Back in October 2009 I put up a post “Afghanistan: Mission Impossible.” In it, I noted that President Obama, in trying to figure out the best strategy in Afghanistan, may be undertaking an impossible task. Afghanistan may not be winnable — at least not at anywhere near a cost we’re willing to pay.
Today as General Stanley McChrystal is called to the White House to answer for remarks he made in an interview to Rolling Stone magazine (I expect him to quit), the drama appears to be a General vs. the White House. The General thinks the White House is not doing enough to win; the White House has long had doubts about McChrystal’s ability to do the job and follow orders. Who is right? Well…neither…or both…
The thing about undertaking impossible tasks is that there will always be someone who thinks that it is someone else’s fault. Thus when things are getting tough, fingers get pointed. It takes awhile for people to have the perspective to say that perhaps the task undertaken was simply not feasible given the conditions and costs — that now is the consensus on the war in Vietnam, or the idea that Iraq would be a model state to transform the Mideast.
The problem is that planners, both civilian and military, can always dream up a plan that on paper looks like it might work. It’s akin to a football coach putting together a plan for a play that should be able to score a winning touch down. If executed right, if the defense plays as we expect, and if there are no other difficulties encountered, then we should score.
But while football is a game with strict rules and constrained inputs and variables, reality in a place like Afghanistan is full of different players, possibilities, conditions and interests. Plans dreamed up that work “on paper” are necessarily vast simplifications of what needs to be done, and built on assumptions that don’t take into account the complexity of the situation and are usually optimistic. That’s why plans put forth by the White House or the Generals usually are vague — details and implementation is where the complexity comes in, and each step of that path is steeped with uncertainty.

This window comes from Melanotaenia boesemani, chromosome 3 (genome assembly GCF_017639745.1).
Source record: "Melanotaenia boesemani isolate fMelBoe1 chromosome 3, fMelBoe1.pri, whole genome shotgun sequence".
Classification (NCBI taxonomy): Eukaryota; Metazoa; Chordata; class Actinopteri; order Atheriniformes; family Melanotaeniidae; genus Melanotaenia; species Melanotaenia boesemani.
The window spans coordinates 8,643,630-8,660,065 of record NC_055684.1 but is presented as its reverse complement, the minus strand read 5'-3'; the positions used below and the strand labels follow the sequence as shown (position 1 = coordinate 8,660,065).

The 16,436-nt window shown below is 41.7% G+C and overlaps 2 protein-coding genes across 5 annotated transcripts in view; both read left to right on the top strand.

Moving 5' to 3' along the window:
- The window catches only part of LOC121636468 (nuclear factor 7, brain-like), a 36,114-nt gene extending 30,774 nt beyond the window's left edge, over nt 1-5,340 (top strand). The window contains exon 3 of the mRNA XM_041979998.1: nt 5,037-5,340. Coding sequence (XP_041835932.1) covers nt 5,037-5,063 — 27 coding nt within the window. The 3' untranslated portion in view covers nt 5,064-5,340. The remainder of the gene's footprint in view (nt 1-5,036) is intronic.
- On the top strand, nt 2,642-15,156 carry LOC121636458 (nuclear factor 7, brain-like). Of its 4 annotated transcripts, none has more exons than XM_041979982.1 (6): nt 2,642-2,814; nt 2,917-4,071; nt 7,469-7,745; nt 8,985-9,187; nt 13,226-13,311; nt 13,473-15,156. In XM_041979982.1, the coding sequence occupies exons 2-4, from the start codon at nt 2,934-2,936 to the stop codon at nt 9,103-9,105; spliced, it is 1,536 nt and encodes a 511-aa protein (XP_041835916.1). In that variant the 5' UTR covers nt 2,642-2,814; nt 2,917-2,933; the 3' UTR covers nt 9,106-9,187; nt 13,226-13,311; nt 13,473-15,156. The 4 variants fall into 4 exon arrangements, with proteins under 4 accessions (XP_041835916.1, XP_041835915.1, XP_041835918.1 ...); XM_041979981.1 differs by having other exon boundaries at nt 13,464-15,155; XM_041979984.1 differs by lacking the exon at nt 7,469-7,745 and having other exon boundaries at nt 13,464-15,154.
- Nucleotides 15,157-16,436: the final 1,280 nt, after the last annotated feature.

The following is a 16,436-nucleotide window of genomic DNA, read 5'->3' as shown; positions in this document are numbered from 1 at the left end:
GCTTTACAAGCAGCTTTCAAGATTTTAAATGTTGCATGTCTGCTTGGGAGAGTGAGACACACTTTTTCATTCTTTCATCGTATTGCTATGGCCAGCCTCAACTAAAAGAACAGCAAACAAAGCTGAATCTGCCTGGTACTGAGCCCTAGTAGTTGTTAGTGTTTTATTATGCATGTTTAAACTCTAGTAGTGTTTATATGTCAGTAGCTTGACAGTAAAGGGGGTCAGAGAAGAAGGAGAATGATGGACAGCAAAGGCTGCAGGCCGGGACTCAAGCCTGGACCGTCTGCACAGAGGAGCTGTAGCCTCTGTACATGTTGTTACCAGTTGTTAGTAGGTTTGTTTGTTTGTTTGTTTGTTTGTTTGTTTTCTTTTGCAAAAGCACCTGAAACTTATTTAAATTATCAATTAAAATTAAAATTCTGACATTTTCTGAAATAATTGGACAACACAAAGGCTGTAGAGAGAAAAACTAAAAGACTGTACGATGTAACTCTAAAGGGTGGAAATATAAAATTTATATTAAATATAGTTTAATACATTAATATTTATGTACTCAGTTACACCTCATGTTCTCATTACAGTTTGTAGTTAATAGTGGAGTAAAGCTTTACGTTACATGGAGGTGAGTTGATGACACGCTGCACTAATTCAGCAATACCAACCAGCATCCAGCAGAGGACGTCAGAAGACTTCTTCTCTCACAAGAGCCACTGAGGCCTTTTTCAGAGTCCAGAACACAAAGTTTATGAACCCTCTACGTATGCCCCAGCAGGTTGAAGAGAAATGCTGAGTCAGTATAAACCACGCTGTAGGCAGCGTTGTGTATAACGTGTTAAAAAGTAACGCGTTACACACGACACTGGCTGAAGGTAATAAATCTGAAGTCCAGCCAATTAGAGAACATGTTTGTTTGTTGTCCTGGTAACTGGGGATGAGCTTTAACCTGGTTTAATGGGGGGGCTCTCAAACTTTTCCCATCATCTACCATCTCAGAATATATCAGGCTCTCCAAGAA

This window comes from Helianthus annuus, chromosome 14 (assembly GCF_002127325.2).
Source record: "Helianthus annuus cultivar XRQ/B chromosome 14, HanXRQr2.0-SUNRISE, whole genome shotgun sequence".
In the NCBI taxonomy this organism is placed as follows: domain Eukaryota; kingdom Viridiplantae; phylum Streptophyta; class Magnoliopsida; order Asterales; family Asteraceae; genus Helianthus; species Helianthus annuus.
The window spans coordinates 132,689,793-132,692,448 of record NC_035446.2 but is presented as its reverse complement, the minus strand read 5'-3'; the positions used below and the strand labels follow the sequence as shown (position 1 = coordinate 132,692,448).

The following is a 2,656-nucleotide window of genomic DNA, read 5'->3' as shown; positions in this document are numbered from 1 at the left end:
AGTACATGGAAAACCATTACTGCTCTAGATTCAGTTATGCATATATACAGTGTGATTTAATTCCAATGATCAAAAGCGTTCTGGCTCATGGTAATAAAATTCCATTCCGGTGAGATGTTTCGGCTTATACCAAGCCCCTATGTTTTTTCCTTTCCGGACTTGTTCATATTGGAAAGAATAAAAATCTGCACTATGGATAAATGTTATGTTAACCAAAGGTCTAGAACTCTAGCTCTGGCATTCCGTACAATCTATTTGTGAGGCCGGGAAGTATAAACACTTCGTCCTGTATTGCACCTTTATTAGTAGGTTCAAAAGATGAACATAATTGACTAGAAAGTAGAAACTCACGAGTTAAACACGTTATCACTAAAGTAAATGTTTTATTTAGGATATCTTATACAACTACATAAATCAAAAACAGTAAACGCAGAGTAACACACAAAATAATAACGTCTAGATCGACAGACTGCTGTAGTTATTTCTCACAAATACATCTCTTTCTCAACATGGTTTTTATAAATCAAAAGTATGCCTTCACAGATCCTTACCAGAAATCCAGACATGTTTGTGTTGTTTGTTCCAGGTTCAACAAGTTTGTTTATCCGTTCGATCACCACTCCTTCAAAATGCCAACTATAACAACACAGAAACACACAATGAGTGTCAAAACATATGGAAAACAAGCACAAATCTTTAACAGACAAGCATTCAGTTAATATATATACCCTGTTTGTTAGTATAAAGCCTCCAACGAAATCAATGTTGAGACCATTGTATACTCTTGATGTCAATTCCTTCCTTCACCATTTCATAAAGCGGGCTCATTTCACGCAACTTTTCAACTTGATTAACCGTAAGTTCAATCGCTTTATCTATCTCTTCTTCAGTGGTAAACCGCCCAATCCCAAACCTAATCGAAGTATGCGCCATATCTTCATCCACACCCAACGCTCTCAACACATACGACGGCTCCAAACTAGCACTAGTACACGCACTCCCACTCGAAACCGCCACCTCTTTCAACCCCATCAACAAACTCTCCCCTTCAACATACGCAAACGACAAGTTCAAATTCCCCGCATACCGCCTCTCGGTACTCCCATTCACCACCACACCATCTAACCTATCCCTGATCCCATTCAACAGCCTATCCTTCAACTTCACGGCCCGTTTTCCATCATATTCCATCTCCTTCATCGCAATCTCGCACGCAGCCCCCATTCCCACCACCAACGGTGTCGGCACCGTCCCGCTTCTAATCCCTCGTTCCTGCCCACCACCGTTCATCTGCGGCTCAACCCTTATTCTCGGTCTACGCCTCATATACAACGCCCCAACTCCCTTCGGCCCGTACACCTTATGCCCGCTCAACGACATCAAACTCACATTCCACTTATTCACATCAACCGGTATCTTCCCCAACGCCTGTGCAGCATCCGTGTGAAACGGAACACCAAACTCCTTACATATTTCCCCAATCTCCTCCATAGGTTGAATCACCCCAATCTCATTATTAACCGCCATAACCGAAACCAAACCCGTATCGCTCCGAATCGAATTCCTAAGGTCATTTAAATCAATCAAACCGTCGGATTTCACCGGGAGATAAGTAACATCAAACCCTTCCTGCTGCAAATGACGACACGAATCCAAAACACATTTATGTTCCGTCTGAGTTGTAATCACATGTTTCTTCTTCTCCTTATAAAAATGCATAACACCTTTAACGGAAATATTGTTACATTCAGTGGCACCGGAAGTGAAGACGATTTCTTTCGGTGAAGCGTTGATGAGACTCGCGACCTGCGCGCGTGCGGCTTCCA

Planners understand this, and thus often say the right words when putting forth their ideas: “Things have to go right…corruption and local politics might get in the way…there is a strong chance this could fail…” Deep down, however, there is a sense that all problems can be solved, and the right strategy can work if the best people are on it, and can react to events in a rational manner.
But the complexity of Afghan local politics, the embedded culture of corruption (made worse by the fact now people expect the resources of the state to be worth trillions), external interference, and difficulties in implementation of any strategy make it unlikely that the US will succeed in Afghanistan. At this point, it’s best to say “we gave them a chance, but now they have to make their future.”
That doesn’t mean get out as quickly as possible, nor does it mean to stop humanitarian assistance and some level of military aid. Instead it means to negotiate with all parties, including the Taliban, with some kind of exit so that Afghan politics reflects Afghan interests. We can draw a set of clear boundaries — no support for al qaeda and terrorism in exchange for a hands off Afghanistan policy. We can remind them that if there is another 9-11 the American public, now in an isolationist mood, might suddenly want even more severe action. We can also make arrangements for some level of covert involvement.
Simply, this is not a war the US can “win” if victory is defined in terms of creating the kind of political and social outcome that suits American sensibilities. It would be nice if we could, but reality doesn’t work that way. Cultures and countries develop on their own timetables and in their own manner; trying to force the issue or push them often makes things worse rather than better. The outcome we desire becomes associated not with freedom and prosperity but the whims of an outside power willing to slaughter innocents and bribe elites in pursuit of its interests.
So from a wider perspective the fight between McChrystal and the White House is symbolic of the US trying to win a war it can’t win (again, not at the cost the public would be willing to pay) and solve a problem that defies solution. The only thing to do is redefine the goals downward and find a way to exit sooner rather than later. We face massive long term economic problems and a need for complete reform at home. Right now, we can’t reshape a country which has defied outside interference for millennia. So call McChrystal back, radically change the strategy, put someone new in charge to oversee the change, and have 98% of US troops out by 2012.
UPDATE: As predicted, McChrystal resigned, and now has been replaced by his boss, Gen. David Petraeus. Although I doubt they’ll follow my “get out quickly” advice, I do think the move is smart. Petraeus is a politically adept, PR savvy General who understands the region and the nature of counter-insurgent operations. He is also a pragmatist who hopefully will recognize if the situation is so bleak that it’s more rational to leave than stay. Even then, of course, how we leave is key. It’s probably good that McChrystal was let go and Petraeus put in charge, though I’m sure all sides would have preferred it to be less messy.